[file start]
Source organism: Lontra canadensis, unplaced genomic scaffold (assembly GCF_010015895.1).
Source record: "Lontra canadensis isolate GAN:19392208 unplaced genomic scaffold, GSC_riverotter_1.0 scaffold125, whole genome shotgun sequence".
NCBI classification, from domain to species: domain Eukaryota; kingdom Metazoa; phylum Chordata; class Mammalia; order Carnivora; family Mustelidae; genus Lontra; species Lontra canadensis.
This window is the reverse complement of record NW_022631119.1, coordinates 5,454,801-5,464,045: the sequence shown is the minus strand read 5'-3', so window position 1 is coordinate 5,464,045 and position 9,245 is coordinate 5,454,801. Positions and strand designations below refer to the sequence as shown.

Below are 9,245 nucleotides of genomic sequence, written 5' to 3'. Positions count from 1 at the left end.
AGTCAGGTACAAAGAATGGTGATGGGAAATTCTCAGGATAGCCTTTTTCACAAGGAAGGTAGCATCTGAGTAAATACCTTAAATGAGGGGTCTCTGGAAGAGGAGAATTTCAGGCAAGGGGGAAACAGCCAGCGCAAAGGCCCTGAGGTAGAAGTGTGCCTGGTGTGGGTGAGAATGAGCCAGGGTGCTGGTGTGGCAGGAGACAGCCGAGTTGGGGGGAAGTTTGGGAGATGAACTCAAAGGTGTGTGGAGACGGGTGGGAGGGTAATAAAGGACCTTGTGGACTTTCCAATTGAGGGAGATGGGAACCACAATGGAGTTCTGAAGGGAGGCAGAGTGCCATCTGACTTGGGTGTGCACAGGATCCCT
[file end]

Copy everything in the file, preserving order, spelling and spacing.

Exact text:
Source organism: Lontra canadensis, unplaced genomic scaffold (assembly GCF_010015895.1).
Source record: "Lontra canadensis isolate GAN:19392208 unplaced genomic scaffold, GSC_riverotter_1.0 scaffold125, whole genome shotgun sequence".
NCBI classification, from domain to species: domain Eukaryota; kingdom Metazoa; phylum Chordata; class Mammalia; order Carnivora; family Mustelidae; genus Lontra; species Lontra canadensis.
This window is the reverse complement of record NW_022631119.1, coordinates 5,454,801-5,464,045: the sequence shown is the minus strand read 5'-3', so window position 1 is coordinate 5,464,045 and position 9,245 is coordinate 5,454,801. Positions and strand designations below refer to the sequence as shown.

Below are 9,245 nucleotides of genomic sequence, written 5' to 3'. Positions count from 1 at the left end.
AGTCAGGTACAAAGAATGGTGATGGGAAATTCTCAGGATAGCCTTTTTCACAAGGAAGGTAGCATCTGAGTAAATACCTTAAATGAGGGGTCTCTGGAAGAGGAGAATTTCAGGCAAGGGGGAAACAGCCAGCGCAAAGGCCCTGAGGTAGAAGTGTGCCTGGTGTGGGTGAGAATGAGCCAGGGTGCTGGTGTGGCAGGAGACAGCCGAGTTGGGGGGAAGTTTGGGAGATGAACTCAAAGGTGTGTGGAGACGGGTGGGAGGGTAATAAAGGACCTTGTGGACTTTCCAATTGAGGGAGATGGGAACCACAATGGAGTTCTGAAGGGAGGCAGAGTGCCATCTGACTTGGGTGTGCACAGGATCCCT